It was a regular and unsuspecting Sunday afternoon, a long journey home was almost over. Suddenly, my dad pulled over our car for a hitchhiker dressed in a kilt and carrying a rucksack of camping equipment.
The man greeted us kindly, asking for a ride to Skye. While loading his equipment into the car, he discovered he was already on the island, and instead asked us to find somewhere he could charge his phone. He got in, and we continued on our journey.
He introduced himself – Charles Attonaty, a Frenchman on an international adventure. The 29-year-old had been on the go for almost two years, starting his ‘world tour without money’ on July 27 2020. On that day, he left his normal-life comforts behind and set off from Le Havre without any plans.
As we drive further down the road, Attonaty continues to tell us more stories about his adventures. He has travelled on three different trips, which he terms ‘steps’, over the past two years. Travelling via walking and hitchhiking, he has reached faraway lands such as Turkey and Finland over the course of these different steps. As the remarkable stories kept coming, my dad invited Attonaty to stay with us for dinner, and later overnight.
During a later interview, I asked Attonaty why he started his world tour: “Everything started out of frustration, because I didn’t have my freedom to go on holiday.” The coronavirus pandemic had cancelled his plans to spend three months in Thailand, so he spontaneously took to the road instead.
When asked why he does not spend money on his travels, Attonaty pondered. “Why without money? I don’t know. Maybe it’s to leave consumerism or to stay in contact with the simple things. I don’t have all of the answers yet.”
To avoid globetrotting becoming routine, Attonaty develops rules for himself to follow. An example is not asking for food, which he had done on his first step. “I noticed it was too easy, so I decided to not ask for food. It is more difficult, but I manage.”
This means that to get food, he must rely on the kindness of strangers. He confidently states that 95 per cent of the people he encounters on the tour are good people, and tells multiple stories of others’ extreme generosity, especially in Turkey. There are times that Attonaty is given so much food, that he has to give it away to offload weight. He has even been gifted a SIM card for his phone by an Englishman.
“Without money, it creates a natural attraction. People don’t care about the power, or the money, they give with their heart. When you give, you receive more.”
On multiple occasions, Attonaty has faced hardships, most notably in the wintery Finnish wilderness. He had to walk and camp in temperatures as low as -32°C and narrowly avoided succumbing to hypothermia. Wherever in the world Attonaty is, chance encounters have helped him out of trouble; by receiving new equipment, heeding advice from experienced locals, or offers of shelter. Attonaty is reminded of a time in Sweden when his body was in dire need of recovery; his open-handed hosts offered him to stay for two weeks to recuperate.
During our talk, Attonaty mentions “destiny” a lot. It is the force that drives him; it determines who he will meet, where he will go, and ultimately keep him going. “Especially when I’m in a difficulty, I say ‘Where are you my destiny, where are you?’ All of the time, my destiny is activated not five minutes later. When I’m saved, I say ‘My destiny is still there.'”
It would seem that going around the world without money and relying on destiny would leave the voyager powerless, but he doesn’t fully agree. “For the countries I have been to [so far], it hasn’t. For other poorer countries, it might be.” He says he doesn’t have a concrete answer for this question, but during his answer, he raises an ethical dilemma to think about.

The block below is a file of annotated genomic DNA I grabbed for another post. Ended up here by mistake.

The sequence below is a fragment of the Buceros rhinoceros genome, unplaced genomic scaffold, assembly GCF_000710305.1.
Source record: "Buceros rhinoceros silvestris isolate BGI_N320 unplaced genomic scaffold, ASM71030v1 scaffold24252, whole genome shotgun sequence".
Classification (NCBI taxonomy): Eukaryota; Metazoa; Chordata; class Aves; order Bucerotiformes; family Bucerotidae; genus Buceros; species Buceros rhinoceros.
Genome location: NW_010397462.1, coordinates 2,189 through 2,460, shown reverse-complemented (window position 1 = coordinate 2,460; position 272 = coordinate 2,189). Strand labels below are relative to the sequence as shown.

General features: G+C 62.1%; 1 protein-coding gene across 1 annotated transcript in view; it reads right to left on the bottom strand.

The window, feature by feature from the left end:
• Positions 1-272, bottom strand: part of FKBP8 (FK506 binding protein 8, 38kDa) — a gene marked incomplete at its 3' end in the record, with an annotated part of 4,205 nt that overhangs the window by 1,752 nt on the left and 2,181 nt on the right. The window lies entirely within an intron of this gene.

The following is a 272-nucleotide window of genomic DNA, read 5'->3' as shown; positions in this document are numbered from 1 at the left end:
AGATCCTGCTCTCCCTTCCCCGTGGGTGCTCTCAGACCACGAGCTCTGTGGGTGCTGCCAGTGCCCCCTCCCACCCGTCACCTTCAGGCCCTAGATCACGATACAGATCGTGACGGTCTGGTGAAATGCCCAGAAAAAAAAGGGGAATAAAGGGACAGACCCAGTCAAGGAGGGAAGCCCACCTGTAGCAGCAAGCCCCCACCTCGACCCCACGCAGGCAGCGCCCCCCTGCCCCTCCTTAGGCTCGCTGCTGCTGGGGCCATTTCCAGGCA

“Is it ethical to make a world tour without money in poorer countries, or in countries like Ukraine, with the war? I don’t know.” At this moment, Attonaty pulls out his phone and adds to a list of things to contemplate. He hopes to have the answers to include in the book he wants to write after his travels. But with no foreseeable end date to his travels, there is no publishing date either.
He doesn’t have an answer for how his world tour has changed him so far, but tells us that will appear in his book. He wants it to be an original book, containing all of the life lessons he was taught along his travels. “Some of the most simple people have the craziest ideas. They might have experience, testimony, or just an idea. From [listening] to that, you learn a lot.”
Two years into his world tour, Attonaty knows he is definitely happier than he was before. He gave up a food delivery business and his flat, but he does not regret it at all. He claims his only regret is that he didn’t start adventuring sooner.
When asked what his world tour has taught him, he quickly answers: “What it teaches me is where I want to live in the world – with who, how I want to live, and what lifestyle I want.
“When we start, we are just kids. People ask us what kind of job we want. I have no idea. ‘What do you want to study?’ I have no idea. ‘Where do you want to live?’ I have no idea. After the world tour, I will know.”
When asked the all-important question – where he got the kilt – Attonaty laughs. “I met a guy and told him my story. I said I had a list of challenges: be on a helicopter, get to Ireland, and meet a Scottish guy with a kilt.
“The guy said: ‘you know what, I’ll give you my kilt.” He says it has garnered positive reactions from passers-by. He recalls another story in Hungary, where the locals were amused to find a hitchhiker carrying rolls of toilet paper. “It puts smiles on people’s faces.”
Featured Image Credit: Charles Attonaty / TourDuMondeSansArgent